The second best advice she gave (if you combine the first two points I appreciate mentioned) is not to become embittered by life itself. It’s one of the hardest lessons to live and one of the hardest issues you might face if adversity knocks you down quite a heap but it’s also the most rewarding to overcome or to avoid (depending on your point-of-experience). Being bitter doesn’t accomplish a whole lot except to drag yourself to far down where Light cannot penetrate and where your moods are less than optimistic. All of these self-focused pathways to live are good advice and each of us should always seek to encourage their presence in our everyday lives. Especially never to forget how powerful forgiveness can be and how actively we should remind ourselves to be ‘gentler’ with ourselves not just with others! Forgiveness is not just about how we affect other people’s lives but how we affect our own self-health.
From here you can move through the book indirectly from how it’s written as you might want to seek out different sections at different points of time where they speak to you more directly. This is one of the beauties of how the author broke-down her book to be an easy reference guide for those seeking advice to where they can readily return to this whenever the mood strikes them to find inspiration. It’s cleverly divided into sections which focus on how to be the ‘best you’ whilst stepping forward in your community and in society itself, whilst grounding inspiration with faith-based sage advice as well.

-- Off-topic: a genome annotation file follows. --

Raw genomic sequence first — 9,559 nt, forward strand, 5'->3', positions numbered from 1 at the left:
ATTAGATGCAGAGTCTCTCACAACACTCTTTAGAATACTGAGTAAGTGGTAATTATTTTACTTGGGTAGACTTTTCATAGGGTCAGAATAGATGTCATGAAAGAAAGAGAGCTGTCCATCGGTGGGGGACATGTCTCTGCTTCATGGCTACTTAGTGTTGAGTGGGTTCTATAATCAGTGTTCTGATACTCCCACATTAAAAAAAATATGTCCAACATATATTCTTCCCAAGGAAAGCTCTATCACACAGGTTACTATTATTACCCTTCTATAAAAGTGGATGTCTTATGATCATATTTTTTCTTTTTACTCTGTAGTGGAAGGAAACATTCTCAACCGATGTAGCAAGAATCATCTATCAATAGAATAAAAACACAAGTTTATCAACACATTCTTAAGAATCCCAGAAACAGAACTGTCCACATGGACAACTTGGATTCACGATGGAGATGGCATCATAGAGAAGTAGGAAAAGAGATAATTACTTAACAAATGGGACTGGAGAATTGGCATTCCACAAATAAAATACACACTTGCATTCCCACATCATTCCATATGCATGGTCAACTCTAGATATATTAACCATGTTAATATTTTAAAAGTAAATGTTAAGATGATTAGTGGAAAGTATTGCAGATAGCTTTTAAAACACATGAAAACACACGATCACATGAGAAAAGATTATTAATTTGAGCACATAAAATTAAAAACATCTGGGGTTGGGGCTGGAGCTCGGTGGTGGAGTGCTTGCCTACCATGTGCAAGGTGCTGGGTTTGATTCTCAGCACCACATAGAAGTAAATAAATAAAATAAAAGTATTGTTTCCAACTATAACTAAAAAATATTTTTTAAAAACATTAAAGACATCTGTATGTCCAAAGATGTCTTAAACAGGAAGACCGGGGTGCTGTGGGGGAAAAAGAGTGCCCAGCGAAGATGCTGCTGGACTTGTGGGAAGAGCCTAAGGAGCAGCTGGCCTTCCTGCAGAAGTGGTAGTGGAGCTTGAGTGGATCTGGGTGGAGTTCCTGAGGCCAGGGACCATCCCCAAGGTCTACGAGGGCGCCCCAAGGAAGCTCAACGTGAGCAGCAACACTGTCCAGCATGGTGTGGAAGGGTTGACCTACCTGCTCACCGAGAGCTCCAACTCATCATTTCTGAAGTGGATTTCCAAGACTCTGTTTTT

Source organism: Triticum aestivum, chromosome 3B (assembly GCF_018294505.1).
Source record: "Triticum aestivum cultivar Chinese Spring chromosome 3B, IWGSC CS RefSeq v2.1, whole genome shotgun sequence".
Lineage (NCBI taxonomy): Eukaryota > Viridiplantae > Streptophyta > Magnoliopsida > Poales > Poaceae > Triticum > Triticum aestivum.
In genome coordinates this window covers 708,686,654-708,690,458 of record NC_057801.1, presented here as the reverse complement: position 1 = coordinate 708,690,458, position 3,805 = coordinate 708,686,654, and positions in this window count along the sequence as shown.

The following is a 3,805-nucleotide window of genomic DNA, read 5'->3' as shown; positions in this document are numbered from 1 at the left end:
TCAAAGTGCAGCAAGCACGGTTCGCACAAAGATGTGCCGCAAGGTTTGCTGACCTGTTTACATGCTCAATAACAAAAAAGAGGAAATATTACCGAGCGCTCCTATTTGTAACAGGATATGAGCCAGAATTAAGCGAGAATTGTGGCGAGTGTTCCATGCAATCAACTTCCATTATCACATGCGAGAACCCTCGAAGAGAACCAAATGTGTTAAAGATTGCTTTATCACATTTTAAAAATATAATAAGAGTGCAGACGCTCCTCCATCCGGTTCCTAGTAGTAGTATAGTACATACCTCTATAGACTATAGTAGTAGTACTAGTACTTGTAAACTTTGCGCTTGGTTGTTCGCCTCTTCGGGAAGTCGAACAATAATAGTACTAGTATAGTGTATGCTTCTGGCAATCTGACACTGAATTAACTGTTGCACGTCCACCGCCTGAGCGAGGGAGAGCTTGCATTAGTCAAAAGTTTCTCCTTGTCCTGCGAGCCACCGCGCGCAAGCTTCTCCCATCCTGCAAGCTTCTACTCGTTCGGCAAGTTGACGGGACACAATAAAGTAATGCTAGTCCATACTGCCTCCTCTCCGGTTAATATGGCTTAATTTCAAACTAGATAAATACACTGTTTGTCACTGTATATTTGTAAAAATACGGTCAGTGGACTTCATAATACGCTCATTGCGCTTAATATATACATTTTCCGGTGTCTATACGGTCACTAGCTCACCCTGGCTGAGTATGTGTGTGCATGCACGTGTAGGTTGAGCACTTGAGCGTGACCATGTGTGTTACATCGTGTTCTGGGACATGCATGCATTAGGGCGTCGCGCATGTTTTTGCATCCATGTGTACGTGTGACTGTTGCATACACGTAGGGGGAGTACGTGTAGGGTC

As I entered into the context of the book, I found myself moving in different directions rather than focusing on reading this straight-through as it was laid out. I skipped over the first section about perfection illusions as I never had the issue myself – I know most young girls who read fashion zines might struggle with this as they see a photograph of what they deem to be realistically true when in effect it’s a doctored up version of the truth; when I read those zines myself, I would envision the clothes in my own size for my own body. Something I didn’t realise others were not doing themselves until I was late into my teens and noticed conversations surrounding fashion were bent a bit differently than I had perceived them to be. It was a startling discovery as I never would have fathomed girls’ in my peer groups would have an unhealthy perception of those clothes which goes to show you we all process information differently. I do agree with Ms Christy in this section that the best rule of thumb is define your style by your own standards because we are all beautiful just as we are without any additions!
Chapter Four proved to be one of my favourite chapters simply because it engages in the joy of ‘words’ and ‘language’ whilst encouraging girls’ to use their words to be more representative of who they are by definition of ‘character’. Too often in this world words are shortened or not readily available to be expressed due to the hectic way ‘chatter’ has replaced bonefide conversations! Engaging through communication is now a bit faster than it once was as tweets and texts are now readily exchanged in lieu of voiced conversations to where we are losing sight of portions of which make us human. To encourage technology into our life but at the sacrifice of our humanity isn’t a healthy prospect but if we use technology as an additional tool to engage with others whilst using our words to express ourselves, than we are living in harmony.
I grew up with a fond appreciation for words and the histories of how words were formed – seeing this section was a heart-lift as aside from my dear friends in the book blogosphere who are as giddy as I am over a well-written novel by a wordsmith who delivers such a solid entry into literature full of phrases and words which enlighten our minds with the beauty of their scope, it isn’t often you find people who celebrate ‘words’ for the sake of acknowledging how beneficial they are to our lives.